My favourite sponge-cake neighbourhood

In keeping with my previous post (in content, as well as naming convention), I popped next door to document another typical Shanghainese housing complex.  This one is particularly important to me, as it provides a link between our street and a mid-block section of Anfu Road, which lies directly north and has a number of good cafes and grocers.  It took a few weeks for someone to tell me about this short-cut, which saves us from walking around the whole block, and thus takes several minutes away from my morning dash for coffee.  That discovery was probably one of my happiest moments in my time here, often reflected upon during the icy depths of winter days (like this morning’s very rude 2 degrees).

Like most housing complexes, this one is arranged around a driveway that runs into the site.  From our street, you’d never know it leads anywhere (apart from into the site itself).  And, given that there are dozens of such gateways long every street, you would spend a long time finding out which ones actually go anywhere.

This one just seems to end on a little house.

Besides, each complex has a gatehouse and guard (or in the case of our complex, a family of three who live in the tiny gatehouse) who will cast a suspicious eye over anyone who enters.  And while we foreigners usually get away with anything, it’s not uncommon to be followed and/or asked to put away the camera.

    

Buildings are arranged around the main driveways and smaller perpendicular lanes.

     

As apartments are often small and overcrowded (particularly those inhabited by locals), these spaces are used for lots of everyday activities, including the storage of stuff.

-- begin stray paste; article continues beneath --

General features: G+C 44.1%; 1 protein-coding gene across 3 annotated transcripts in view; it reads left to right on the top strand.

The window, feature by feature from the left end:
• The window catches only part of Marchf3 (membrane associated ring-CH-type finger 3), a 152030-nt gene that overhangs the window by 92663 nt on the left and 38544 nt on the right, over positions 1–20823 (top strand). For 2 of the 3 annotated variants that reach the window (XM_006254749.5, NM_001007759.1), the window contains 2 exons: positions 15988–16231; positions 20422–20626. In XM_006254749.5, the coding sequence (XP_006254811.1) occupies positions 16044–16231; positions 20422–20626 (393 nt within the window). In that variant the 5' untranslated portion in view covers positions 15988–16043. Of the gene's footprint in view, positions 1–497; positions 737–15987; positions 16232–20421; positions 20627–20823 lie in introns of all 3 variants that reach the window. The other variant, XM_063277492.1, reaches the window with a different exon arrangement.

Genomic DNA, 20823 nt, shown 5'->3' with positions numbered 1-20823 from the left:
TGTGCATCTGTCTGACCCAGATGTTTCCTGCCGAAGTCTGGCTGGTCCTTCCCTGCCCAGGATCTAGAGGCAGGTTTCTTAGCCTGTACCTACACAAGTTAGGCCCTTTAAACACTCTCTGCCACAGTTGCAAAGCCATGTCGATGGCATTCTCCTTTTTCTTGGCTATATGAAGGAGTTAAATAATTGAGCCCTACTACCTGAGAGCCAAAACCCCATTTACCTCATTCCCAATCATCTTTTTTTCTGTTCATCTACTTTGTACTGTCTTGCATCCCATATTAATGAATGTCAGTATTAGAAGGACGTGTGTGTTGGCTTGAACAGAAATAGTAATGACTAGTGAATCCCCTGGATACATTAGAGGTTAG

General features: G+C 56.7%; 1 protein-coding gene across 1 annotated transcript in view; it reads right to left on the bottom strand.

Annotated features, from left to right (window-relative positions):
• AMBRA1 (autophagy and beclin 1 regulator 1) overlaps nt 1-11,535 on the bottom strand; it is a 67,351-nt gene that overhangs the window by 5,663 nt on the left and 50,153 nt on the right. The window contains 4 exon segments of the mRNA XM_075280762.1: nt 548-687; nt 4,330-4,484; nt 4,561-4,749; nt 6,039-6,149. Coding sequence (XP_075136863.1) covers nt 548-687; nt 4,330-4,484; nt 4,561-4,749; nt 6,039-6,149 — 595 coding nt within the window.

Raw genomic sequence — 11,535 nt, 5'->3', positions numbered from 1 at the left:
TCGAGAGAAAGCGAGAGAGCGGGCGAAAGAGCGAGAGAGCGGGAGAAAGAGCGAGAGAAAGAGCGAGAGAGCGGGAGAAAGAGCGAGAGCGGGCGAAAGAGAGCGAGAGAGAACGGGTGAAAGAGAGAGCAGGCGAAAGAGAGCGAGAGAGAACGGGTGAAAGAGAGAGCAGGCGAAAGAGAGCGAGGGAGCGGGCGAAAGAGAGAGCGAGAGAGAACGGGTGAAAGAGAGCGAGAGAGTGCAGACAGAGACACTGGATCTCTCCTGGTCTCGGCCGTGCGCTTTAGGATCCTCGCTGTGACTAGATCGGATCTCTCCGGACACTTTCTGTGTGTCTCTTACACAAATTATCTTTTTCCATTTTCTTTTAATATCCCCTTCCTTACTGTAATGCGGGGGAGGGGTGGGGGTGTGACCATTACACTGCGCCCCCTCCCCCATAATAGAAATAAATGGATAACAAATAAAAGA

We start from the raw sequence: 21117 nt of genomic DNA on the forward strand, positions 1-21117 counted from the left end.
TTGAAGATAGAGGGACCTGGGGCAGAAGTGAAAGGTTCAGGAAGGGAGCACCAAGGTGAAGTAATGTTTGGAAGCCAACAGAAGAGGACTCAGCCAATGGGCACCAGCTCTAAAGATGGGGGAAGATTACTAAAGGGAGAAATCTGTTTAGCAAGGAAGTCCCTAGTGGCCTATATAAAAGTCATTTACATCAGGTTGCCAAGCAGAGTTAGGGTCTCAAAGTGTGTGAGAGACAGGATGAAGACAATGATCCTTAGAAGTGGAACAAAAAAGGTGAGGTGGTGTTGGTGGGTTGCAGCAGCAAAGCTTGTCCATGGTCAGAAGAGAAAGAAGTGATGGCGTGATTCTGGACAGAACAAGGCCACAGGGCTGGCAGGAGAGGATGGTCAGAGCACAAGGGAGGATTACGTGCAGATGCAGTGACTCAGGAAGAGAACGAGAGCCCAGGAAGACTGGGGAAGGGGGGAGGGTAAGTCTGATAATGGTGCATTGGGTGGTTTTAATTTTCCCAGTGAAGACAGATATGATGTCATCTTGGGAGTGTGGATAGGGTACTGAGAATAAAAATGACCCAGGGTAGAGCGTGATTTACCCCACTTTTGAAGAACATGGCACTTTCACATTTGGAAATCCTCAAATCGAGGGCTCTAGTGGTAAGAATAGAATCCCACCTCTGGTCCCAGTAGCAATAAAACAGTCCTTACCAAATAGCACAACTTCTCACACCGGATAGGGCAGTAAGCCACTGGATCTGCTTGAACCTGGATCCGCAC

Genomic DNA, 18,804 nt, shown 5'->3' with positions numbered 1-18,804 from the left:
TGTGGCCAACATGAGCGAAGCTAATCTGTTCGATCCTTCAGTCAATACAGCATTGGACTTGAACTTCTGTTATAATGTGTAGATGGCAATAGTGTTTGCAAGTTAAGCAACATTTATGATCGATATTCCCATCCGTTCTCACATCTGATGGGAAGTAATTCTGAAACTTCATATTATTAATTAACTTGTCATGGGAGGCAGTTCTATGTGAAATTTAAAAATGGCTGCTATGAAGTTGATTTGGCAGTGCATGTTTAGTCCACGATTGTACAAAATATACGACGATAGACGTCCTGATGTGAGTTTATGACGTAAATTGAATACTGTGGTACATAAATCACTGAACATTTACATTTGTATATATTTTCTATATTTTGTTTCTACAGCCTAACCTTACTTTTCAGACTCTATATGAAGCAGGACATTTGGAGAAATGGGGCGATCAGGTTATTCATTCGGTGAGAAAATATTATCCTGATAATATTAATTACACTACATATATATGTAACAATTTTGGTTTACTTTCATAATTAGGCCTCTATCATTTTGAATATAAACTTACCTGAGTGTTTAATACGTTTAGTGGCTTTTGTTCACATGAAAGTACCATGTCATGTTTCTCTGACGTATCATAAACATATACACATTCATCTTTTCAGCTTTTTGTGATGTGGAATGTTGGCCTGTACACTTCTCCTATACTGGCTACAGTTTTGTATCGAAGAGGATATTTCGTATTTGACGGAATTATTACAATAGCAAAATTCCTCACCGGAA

Deeper into the complex, these usually become smaller in scale, more randomly arranged and subject to more everyday usage.  These serve as accessway and meeting place and laundry and rubbish sorting zone and vegetable washing station.

And, within this particular complex, they eventually yield an example of the traditional Shanghainese resdiential style, the Shíkùmén.

Shíkùmén literally means “stone gate” and, as with much of Shanghai, combines elements of traditional Chinese and contemporary Western architectural styles.  In the past, up to 60% of Shanghai’s housing was built around this model, but now most people live in the apartment compounds that cover the city (and literally, the sites of countless shikumen, demolished to make way for this much-less-Chinese but much-more-profitable housing type  Shikumen are typically two-to-three terrace houses, arranged in straight rows, with a small walled courtyard.  The “stone gate” is the entry into the courtyard, and thus the house – the gateway between private and public spaces.  While traditional Chinese housing usually incorporates a courtyard, the shikumen protects this space behind a particularly high and solid wall – a necessity in a big city like Shanghai, where crime and chaos are the natural outcomes of social inequality and historic uprisings.

    

Deeper still, the central accessway narrows to met a turnstile, through which only pedestrians and up-ended bicycles can pass. At some point of the evening (possibly midnight, or whenever the guard does his final walk-around), the turnstile is locked shut, denying access to the short-cutters as well.

    

From here, you can get quite close the everyday lives of the people who live here – in what appear to be the most tiny living quarters, a single room possibly 2 by 2 metres, with outdoor sinks and shared bathrooms.

     

Said bathroom is shown on the right, just beside the central recycling area, the rubbish pile of the adjacent restaurant and a patch of concrete where someone is usually selling fresh veggies laid out on a tarpaulin.  Perhaps I am being sensitive, but I feel that one of those four activities just doesn’t belong with the others.

The end, at a gateway not too dissimilar to that I entered through. But, at this end, in a few minutes time, I have coffee.

 

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One Response to My favourite sponge-cake neighbourhood

  1. Pingback: There Goes the Neighbourhood! (part 2) « That Look Crayzy!

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